Legislation to give Britain’s 1.3 million agency workers important new rights was laid before Parliament on January 22nd.

As agreed in 2008 by the TUC and CBI, the changes will give agency workers the right to the same pay, holidays and other basic working conditions as directly recruited staff after 12 weeks in a given job.

Commenting on the Agency Workers Regulations 2010, which implement an EU directive, Business Minister Pat McFadden said:

“This change in the law is aimed at ensuring fairness for agency workers in relation to the permanent employees they work alongside. They are being implemented in line with the TUC / CBI agreement which sought to ensure fairness while maintaining flexibility for the UK labour market – a very important factor in our ability to create jobs.

“It is only by engaging in the mainstream of Europe, actively influencing proposals and securing hard won agreements that we have been able to deliver a sensible and balanced package.”

Laying the Regulations today delivers on the Government’s commitment to get them on the Statute Book before the end of this Parliament.  It will also give agencies, hirers and agency workers time to prepare and plan before the law comes into force next year.

In 2008 the Government secured a deal in Europe on the Agency Workers Directive that allowed Britain’s rules to be based on an agreement reached in the UK between the CBI and TUC.

Since then the Government has consulted extensively with stakeholders, launching policy consultations in May and November last year. Over 300 organisations took part, representing all interests – trade unions, employment agencies, business groups and employers of all sizes from both the private and public sectors.  Consultation events were also held across the country, enabling the Government to hear first-hand about the issues at stake.

For the first time agency workers will be entitled to equal treatment on basic working and employment conditions, including pay and holidays, as if they had been recruited directly by the hirer after 12 weeks in a given job. The rights on pay will apply not just to the basic hourly rate, but to all pay for work done, including bonuses that are directly related to the performance of the agency worker personally. But, as set out in the Directive, they will not extend to some of the wider benefits that permanent staff can enjoy in the context of their longer-term relationship with their employer, such as occupational pensions and sick pay.

To ensure that workers are not deprived of their rights by those who would seek to avoid equal treatment the Regulations include provisions that will deal with repeat assignments designed to prevent workers acquiring equal treatment rights. Agencies and hirers will face the prospect of having to pay out up to £5,000 to the worker if an Employment Tribunal finds that these specific anti-avoidance rules have been breached.  And to provide a greater deterrent in low-value cases there will be a general minimum award of two weeks’ pay, subject only to Tribunal discretion if that level of award does not seem reasonable.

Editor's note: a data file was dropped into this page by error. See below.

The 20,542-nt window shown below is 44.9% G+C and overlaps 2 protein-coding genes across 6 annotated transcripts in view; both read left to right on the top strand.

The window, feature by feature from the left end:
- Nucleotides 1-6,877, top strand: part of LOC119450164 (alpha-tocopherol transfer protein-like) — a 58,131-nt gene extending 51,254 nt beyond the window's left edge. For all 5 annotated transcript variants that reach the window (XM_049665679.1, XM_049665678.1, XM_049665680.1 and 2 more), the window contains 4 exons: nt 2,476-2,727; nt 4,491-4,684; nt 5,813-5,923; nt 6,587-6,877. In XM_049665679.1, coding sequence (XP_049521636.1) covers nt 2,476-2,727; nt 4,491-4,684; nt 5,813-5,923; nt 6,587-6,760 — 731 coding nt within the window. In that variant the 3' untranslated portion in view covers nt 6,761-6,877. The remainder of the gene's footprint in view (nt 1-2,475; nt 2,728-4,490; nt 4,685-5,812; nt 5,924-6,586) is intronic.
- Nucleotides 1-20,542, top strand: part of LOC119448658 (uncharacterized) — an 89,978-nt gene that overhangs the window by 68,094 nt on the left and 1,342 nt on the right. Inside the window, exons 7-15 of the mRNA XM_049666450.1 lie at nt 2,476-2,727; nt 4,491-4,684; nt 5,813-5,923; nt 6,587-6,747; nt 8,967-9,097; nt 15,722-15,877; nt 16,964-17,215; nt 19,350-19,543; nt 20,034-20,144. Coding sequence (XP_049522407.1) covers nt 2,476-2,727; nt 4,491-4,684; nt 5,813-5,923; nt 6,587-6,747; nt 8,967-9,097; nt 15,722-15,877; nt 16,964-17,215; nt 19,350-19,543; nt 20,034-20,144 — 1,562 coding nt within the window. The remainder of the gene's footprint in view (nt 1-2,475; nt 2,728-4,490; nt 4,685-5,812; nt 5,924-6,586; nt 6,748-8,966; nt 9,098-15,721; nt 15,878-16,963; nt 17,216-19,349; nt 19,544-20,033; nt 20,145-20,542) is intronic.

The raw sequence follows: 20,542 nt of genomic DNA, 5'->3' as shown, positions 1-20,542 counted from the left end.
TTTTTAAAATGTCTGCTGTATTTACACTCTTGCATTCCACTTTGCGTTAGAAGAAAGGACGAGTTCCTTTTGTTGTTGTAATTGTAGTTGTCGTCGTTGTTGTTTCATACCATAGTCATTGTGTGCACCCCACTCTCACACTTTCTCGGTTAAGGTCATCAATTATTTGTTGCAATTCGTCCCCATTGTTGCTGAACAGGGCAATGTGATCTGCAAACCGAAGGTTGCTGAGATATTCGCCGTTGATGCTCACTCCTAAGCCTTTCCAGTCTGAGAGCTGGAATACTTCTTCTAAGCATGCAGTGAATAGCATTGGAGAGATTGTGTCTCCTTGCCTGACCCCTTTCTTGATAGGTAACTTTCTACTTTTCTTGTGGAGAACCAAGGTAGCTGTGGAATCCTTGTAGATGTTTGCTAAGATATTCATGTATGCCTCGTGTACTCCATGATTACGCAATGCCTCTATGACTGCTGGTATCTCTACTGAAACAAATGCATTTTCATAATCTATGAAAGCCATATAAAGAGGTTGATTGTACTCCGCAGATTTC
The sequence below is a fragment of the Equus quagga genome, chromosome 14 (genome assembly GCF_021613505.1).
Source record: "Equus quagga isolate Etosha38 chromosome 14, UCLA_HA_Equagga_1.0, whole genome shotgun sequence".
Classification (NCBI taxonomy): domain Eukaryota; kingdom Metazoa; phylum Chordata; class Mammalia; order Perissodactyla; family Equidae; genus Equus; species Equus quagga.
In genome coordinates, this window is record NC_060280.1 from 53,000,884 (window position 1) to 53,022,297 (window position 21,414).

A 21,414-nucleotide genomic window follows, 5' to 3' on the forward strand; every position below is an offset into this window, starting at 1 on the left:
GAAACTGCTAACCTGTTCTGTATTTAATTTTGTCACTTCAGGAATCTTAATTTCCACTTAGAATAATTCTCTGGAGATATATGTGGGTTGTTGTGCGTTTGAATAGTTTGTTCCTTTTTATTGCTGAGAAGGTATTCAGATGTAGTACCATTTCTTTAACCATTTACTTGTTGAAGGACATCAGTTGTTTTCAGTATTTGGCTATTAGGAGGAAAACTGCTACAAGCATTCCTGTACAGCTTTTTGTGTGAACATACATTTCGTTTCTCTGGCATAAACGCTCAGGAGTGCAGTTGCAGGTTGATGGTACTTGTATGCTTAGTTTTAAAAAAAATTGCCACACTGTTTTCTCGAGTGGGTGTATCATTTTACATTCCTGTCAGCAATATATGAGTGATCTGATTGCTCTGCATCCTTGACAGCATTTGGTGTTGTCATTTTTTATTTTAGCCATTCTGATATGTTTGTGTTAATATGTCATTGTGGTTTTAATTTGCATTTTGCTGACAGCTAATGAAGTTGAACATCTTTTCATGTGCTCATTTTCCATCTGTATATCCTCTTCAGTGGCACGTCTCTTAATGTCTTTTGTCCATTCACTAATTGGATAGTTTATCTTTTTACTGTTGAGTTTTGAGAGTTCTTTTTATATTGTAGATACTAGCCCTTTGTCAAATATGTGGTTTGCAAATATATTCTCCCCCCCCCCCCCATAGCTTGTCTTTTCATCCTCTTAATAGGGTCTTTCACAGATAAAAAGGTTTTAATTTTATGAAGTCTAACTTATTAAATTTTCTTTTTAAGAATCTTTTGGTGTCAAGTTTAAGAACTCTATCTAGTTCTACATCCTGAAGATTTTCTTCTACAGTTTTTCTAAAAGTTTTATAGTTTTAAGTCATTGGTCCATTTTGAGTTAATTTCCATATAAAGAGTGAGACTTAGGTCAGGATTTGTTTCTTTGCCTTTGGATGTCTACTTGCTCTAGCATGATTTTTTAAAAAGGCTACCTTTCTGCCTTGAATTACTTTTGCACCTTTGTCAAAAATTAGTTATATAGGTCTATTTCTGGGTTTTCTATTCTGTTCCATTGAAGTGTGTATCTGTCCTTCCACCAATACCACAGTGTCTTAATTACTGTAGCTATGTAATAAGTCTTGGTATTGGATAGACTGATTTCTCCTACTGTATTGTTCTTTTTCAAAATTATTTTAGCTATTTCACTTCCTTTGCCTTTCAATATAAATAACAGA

Other benefits that agency workers will gain from the first day of their assignment include:

  • information about internal vacancies to give them the same opportunity as other workers to find permanent employment; and
  • equal access to on-site facilities such as child care and transport services.

Commenting on the implications for the UK recruitment industry, Kevin Green from the Recruitment & Employment Confederation, said:   

“The positive outcome on temp to perm fees and the delayed implementation date are vital wins for the industry. We are pleased that a number of the practical recommendations from our Agency Work Commission have been taken on board despite heavy trade union pressure. There are a number of areas in the final regulations that give cause for concern and our priority now is to work with Government on the official guidance documents to influence the way that the new requirements on recruiters will be interpreted. The industry’s voice has been at the forefront of the political debate on AWD implementation, the next phase is about giving REC members the practical tools to work with clients and prepare for implementation.”   

Highlighting some of the ongoing areas of concern for the industry, Tom Hadley, REC Director of External Relations, said:

“There are some real positives for the industry in addition to the implementation date and temp to perm fees – in particular the exclusion for self-employed workers.  However, a number of areas, give cause for concern such as a wider definition of pay and the issue of short-term repeat assignments which could result in temporary workers acquiring equal treatment rights with several hirers after 12 weeks of an assignment. The REC External Relations team will continue to work pro-actively with the Department for Business to find workable solutions and to develop supporting guidance documents for clients and recruitment agencies.”